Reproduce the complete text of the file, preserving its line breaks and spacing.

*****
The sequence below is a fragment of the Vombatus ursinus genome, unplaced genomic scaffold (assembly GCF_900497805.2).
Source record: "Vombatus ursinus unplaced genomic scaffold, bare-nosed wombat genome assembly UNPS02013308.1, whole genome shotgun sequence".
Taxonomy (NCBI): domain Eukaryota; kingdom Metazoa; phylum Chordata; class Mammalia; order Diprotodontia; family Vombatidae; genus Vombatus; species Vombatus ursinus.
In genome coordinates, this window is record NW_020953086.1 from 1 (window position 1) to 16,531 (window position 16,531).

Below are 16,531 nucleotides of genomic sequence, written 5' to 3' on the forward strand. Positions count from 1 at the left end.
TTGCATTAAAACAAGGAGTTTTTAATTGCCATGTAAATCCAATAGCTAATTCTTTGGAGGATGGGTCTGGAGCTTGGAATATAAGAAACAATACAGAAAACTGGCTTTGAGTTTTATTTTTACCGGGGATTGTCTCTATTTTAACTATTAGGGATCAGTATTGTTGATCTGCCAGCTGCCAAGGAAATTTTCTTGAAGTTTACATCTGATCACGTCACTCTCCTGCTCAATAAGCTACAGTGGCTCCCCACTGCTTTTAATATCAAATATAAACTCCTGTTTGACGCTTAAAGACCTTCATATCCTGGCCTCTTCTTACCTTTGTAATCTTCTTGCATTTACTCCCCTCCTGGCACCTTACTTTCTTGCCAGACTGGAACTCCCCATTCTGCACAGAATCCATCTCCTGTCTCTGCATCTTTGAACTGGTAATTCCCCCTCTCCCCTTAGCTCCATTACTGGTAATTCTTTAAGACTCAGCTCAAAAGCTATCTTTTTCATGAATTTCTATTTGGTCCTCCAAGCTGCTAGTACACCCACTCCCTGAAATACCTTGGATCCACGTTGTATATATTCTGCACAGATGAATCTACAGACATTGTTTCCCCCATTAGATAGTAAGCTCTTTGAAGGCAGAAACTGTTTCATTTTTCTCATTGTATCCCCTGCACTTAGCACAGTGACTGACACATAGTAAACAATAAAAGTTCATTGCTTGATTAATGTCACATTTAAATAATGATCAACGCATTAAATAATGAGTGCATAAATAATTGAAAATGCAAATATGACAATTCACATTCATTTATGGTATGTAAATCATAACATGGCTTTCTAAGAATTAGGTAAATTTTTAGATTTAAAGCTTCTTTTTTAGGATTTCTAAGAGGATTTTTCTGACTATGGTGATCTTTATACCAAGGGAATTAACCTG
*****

The sequence below is a fragment of the Vombatus ursinus genome, unplaced genomic scaffold (assembly GCF_900497805.2).
Source record: "Vombatus ursinus unplaced genomic scaffold, bare-nosed wombat genome assembly UNPS02013308.1, whole genome shotgun sequence".
Taxonomy (NCBI): domain Eukaryota; kingdom Metazoa; phylum Chordata; class Mammalia; order Diprotodontia; family Vombatidae; genus Vombatus; species Vombatus ursinus.
In genome coordinates, this window is record NW_020953086.1 from 1 (window position 1) to 16,531 (window position 16,531).

Below are 16,531 nucleotides of genomic sequence, written 5' to 3' on the forward strand. Positions count from 1 at the left end.
TTGCATTAAAACAAGGAGTTTTTAATTGCCATGTAAATCCAATAGCTAATTCTTTGGAGGATGGGTCTGGAGCTTGGAATATAAGAAACAATACAGAAAACTGGCTTTGAGTTTTATTTTTACCGGGGATTGTCTCTATTTTAACTATTAGGGATCAGTATTGTTGATCTGCCAGCTGCCAAGGAAATTTTCTTGAAGTTTACATCTGATCACGTCACTCTCCTGCTCAATAAGCTACAGTGGCTCCCCACTGCTTTTAATATCAAATATAAACTCCTGTTTGACGCTTAAAGACCTTCATATCCTGGCCTCTTCTTACCTTTGTAATCTTCTTGCATTTACTCCCCTCCTGGCACCTTACTTTCTTGCCAGACTGGAACTCCCCATTCTGCACAGAATCCATCTCCTGTCTCTGCATCTTTGAACTGGTAATTCCCCCTCTCCCCTTAGCTCCATTACTGGTAATTCTTTAAGACTCAGCTCAAAAGCTATCTTTTTCATGAATTTCTATTTGGTCCTCCAAGCTGCTAGTACACCCACTCCCTGAAATACCTTGGATCCACGTTGTATATATTCTGCACAGATGAATCTACAGACATTGTTTCCCCCATTAGATAGTAAGCTCTTTGAAGGCAGAAACTGTTTCATTTTTCTCATTGTATCCCCTGCACTTAGCACAGTGACTGACACATAGTAAACAATAAAAGTTCATTGCTTGATTAATGTCACATTTAAATAATGATCAACGCATTAAATAATGAGTGCATAAATAATTGAAAATGCAAATATGACAATTCACATTCATTTATGGTATGTAAATCATAACATGGCTTTCTAAGAATTAGGTAAATTTTTAGATTTAAAGCTTCTTTTTTAGGATTTCTAAGAGGATTTTTCTGACTATGGTGATCTTTATACCAAGGGAATTAACCTG